Following Parliament's return after recess, Tavish writes about key announcements for crofters and the future of Scottish education.
Two highly significant statements were made by ministers to the Scottish Parliament this week. The first from agriculture minister Fergus Ewing was a welcome recognition that the £178 million computer system to make Common Agriculture Policy payments to crofters and farmers, has not worked.
Crofters normally receive these payments around Christmas. The 2015 payments only arrived this summer. Some have still not been paid. It was an utter shambles. To Mr Ewing’s credit he is not promising all will be well in the future. I suspect he knows the computer is bust. So he has said that there will be a loan available to every crofter who gets the Basic Payment Scheme with applications closing in October and payments in November.
Crofters will receive a government letter setting out what their BPS entitlement is based on what they have been paid this year. It is essential that crofters can question this year’s payment. The government downgraded large areas of Shetland croft land for no understandable reason so an appeal is essential.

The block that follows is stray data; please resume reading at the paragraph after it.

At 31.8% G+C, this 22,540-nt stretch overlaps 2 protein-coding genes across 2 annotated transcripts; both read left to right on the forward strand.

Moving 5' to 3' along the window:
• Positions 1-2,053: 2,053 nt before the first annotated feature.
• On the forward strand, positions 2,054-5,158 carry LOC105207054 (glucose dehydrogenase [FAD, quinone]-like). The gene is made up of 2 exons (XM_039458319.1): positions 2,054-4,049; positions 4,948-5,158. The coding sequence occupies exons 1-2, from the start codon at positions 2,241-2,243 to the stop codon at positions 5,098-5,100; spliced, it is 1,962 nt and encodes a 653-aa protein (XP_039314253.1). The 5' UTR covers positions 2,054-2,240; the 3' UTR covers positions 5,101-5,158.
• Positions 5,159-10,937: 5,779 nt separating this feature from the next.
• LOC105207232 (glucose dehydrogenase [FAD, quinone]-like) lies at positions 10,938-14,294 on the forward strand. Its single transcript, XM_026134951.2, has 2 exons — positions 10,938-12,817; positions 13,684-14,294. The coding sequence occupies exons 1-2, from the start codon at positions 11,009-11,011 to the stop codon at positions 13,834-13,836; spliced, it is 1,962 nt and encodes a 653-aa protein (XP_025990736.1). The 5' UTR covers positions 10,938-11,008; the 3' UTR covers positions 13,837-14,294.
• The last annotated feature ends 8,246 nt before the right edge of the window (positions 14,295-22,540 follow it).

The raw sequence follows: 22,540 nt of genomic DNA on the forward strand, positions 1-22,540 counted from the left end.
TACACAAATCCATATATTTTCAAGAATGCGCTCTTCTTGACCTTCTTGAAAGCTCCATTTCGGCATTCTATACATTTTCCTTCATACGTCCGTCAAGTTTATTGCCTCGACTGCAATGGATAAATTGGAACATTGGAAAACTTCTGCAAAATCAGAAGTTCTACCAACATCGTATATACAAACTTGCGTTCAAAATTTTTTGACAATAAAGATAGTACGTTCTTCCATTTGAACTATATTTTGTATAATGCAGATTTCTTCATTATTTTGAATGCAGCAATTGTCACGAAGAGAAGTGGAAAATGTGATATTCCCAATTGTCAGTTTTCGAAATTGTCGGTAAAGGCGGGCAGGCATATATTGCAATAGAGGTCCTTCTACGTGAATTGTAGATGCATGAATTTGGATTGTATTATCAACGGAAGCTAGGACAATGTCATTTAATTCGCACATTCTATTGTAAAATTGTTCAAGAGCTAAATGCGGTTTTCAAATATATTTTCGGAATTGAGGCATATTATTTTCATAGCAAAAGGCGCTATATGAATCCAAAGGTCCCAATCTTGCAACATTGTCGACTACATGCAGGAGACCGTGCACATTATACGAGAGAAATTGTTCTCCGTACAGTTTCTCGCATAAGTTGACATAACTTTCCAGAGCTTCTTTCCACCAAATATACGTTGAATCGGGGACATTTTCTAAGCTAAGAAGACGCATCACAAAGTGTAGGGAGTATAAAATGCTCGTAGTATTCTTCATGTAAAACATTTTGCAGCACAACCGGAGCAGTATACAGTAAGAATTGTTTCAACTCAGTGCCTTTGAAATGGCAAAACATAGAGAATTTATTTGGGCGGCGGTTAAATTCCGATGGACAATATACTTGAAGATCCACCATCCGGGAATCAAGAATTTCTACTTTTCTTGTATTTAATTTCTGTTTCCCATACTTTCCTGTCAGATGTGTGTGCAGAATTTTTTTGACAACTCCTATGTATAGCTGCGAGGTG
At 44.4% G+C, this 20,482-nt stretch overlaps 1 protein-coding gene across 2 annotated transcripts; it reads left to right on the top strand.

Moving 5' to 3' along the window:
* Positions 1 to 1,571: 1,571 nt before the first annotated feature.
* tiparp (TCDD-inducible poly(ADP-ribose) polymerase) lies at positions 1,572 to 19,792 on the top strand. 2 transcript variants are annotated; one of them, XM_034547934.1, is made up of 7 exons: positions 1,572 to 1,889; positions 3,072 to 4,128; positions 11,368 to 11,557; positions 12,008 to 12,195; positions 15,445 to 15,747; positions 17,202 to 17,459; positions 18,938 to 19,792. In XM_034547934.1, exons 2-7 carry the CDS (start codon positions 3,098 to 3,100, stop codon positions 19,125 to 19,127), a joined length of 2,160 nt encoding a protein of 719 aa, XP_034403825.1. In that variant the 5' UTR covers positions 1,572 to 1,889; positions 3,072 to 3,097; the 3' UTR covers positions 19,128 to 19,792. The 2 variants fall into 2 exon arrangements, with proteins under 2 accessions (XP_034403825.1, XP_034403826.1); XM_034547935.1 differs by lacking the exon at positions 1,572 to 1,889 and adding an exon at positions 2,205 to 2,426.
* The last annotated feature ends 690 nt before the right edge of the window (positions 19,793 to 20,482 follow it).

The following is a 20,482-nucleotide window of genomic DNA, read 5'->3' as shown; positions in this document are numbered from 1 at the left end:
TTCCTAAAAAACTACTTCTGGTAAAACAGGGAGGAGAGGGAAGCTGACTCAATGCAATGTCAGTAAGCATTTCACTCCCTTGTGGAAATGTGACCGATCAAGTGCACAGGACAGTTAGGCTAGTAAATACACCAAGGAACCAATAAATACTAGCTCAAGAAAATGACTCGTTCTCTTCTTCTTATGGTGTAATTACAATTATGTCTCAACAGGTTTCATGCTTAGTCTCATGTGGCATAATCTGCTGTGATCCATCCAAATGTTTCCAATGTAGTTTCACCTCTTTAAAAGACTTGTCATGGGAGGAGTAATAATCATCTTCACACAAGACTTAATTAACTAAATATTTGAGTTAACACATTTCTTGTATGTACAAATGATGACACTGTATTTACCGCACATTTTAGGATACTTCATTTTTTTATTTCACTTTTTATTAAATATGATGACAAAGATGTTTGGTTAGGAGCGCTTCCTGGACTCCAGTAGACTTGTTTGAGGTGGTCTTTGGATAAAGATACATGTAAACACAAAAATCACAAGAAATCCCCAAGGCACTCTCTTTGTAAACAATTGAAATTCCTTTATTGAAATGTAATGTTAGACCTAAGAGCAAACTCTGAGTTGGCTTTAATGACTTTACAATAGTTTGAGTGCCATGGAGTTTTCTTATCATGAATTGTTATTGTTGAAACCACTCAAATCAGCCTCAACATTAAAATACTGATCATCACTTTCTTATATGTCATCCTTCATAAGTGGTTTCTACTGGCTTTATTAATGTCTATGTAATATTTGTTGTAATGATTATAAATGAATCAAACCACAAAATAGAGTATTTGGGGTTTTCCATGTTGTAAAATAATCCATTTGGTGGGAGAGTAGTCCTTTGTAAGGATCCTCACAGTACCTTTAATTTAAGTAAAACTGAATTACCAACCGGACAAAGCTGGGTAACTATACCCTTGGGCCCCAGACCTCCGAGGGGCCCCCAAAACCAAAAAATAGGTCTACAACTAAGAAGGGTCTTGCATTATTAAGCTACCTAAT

There is much to get right here. It is a national disgrace that the government has spent £178 million on a computer for 14,000 crofters and farmers across Scotland. Parliament and Audit Scotland will continue to look at why that has happened. But the government’s principal task is to get CAP money to crofters at the right time this year.
The other significant statement was from education minister John Swinney, about the governance of schools. This means who has responsibility for education in Shetland and elsewhere.
The government wants more responsibility for schools. That without doubt is a challenge to the role of local councils. At the moment councils receive money for delivering education in their area. It is up to the SIC how many primary and secondary schools they have across the islands. It is also up to them to decide the number of teachers although that room for manoeuvre has been limited by a government edict.
Mr Swinney is now consulting on a new funding formula. Instead of the SIC receiving money, a needs-based funding system is to be introduced. That sounds like central government directly funding schools.
In addition, the attainment funding will be based on the number of free school meals that are taken in Shetland schools. That means money raised within Shetland from widening out council tax bands will leave the islands to be used in Glasgow and other areas where the take up of free school meals is far higher.
It will be very important for Shetland to look closely at this government policy. There is real financial pressure in every school. I saw that when visiting my son’s new secondary in Inverness this week.
Every Shetland teacher explains the reality of the financial pressures that exist within Shetland education. So we all need to work together on making sure that a new funding system for our schools does not worsen the situation pupils, teachers and parents currently face.